Retirement Rule Changes for 2023


401k, IRA, Personal Growth, Retirement, Roth, Roth IRA


February 02, 2023

Congress recently passed a bunch of new rules that will impact how much you can save for retirement, make it easier to save in Roth accounts, and change when retirees must start taking withdrawals from traditional retirement accounts.

Some of the changes are already in effect, others will start in the coming years. Here are the big takeaways for how Congress is trying to help you do an even better job of saving for retirement, and spending down your accounts in retirement.

RMDs: 73 and 75 are the new 72.

If you have money saved in a traditional 401(k) or traditional IRA, the federal government insists that you must withdraw a certain amount annually, beginning at a certain age. The government does this because when you contributed money to a traditional retirement account it gave you a tax break—your contribution was made with pre-tax income—and the deal is that in retirement you must take money out so the government can tax the withdrawal.

This is known as a required minimum distribution (RMD). Beginning in 2023, you must start taking annual RMDs once you turn 73. Beginning in 2033, RMDs must start the year you turn 75.

Put another way:
RMDs must start at age 73 for anyone born between 1951 and 1959.
RMDs must start at age 75 for anyone born in 1960 or later.

I want to be clear: this is only the latest age you must begin to take RMDs. You can make withdrawals from your retirement accounts earlier if you need to or want to.

Roths are now easier for everyone.

Workplace Roth 401(k)s just got even better. Employers can now make their matching contribution into a Roth account, and beginning in 2024 you will no longer need to take RMDs from Roth 401(k)s.

And self-employed workers will now be able to save in a SEP-IRA that is a Roth account. That’s a big plus, as SEP-IRAs have higher contribution limits than regular Roth IRAs, and there is no income limit to who can contribute. If you work for a small employer who runs a SIMPLE IRA retirement plan, those too can now offer a Roth option.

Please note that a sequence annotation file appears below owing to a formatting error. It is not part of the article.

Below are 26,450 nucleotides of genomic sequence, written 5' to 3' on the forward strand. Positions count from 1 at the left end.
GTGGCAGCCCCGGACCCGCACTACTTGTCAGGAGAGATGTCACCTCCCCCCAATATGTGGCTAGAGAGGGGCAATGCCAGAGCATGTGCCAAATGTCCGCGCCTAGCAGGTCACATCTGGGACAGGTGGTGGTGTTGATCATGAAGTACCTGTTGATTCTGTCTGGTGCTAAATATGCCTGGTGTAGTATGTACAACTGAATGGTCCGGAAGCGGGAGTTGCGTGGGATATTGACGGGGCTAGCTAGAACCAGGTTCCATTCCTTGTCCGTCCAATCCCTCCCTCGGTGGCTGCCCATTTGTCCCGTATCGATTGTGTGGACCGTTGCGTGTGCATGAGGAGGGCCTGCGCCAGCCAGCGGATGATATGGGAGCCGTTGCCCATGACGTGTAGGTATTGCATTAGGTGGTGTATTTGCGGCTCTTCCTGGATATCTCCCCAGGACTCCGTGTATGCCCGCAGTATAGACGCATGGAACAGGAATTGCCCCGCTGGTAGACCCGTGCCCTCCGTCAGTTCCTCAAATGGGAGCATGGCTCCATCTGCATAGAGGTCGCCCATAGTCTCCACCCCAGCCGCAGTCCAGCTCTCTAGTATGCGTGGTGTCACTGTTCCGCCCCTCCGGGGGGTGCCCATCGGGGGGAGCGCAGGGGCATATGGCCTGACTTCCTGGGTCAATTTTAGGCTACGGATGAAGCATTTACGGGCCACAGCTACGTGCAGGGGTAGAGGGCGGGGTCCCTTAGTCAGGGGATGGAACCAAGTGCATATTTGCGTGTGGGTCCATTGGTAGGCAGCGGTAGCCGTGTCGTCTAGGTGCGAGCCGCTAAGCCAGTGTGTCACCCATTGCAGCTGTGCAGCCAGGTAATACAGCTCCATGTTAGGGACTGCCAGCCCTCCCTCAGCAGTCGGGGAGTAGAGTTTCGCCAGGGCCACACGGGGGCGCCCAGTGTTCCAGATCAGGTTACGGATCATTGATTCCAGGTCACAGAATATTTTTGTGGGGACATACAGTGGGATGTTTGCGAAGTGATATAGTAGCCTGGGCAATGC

Be sure to read next week’s email newsletter, as I will explain these great new Roth features in detail.

Save even more when you’re closer to retirement.

The government allows people at least 50 years old to save more in their 401(k) and IRAs. In 2023, the 401(k) catch-up amount is $7,500 and the IRA catch-up amount is $1,000.

The new law increases the amount of these catch-up contributions.

Beginning in 2025, anyone age 60 through 63 will be able to make a catch-up contribution of at least $10,000 to a 401(k). That $10,000 will be indexed to inflation.

For IRAs, beginning in 2024, the $1,000 catch-up will be indexed to inflation, which means it could increase annually.

No penalty for an emergency 401(k) withdrawal.

Starting in 2024, an emergency withdrawal of up to $1,000 a year will not be charged a 10% early withdrawal penalty. I want to be clear: I still think you should do everything possible to never touch your retirement savings. It is crucial to work on building up an emergency savings account (and my favorite place to do this is in the Ultimate Opportunity Savings Account at Alliant Credit Union).

This new legislation was passed in the last week of 2022. We all might need to be a little patient as plan sponsors and brokerages scramble to update their systems to reflect the changes that go into effect this year.

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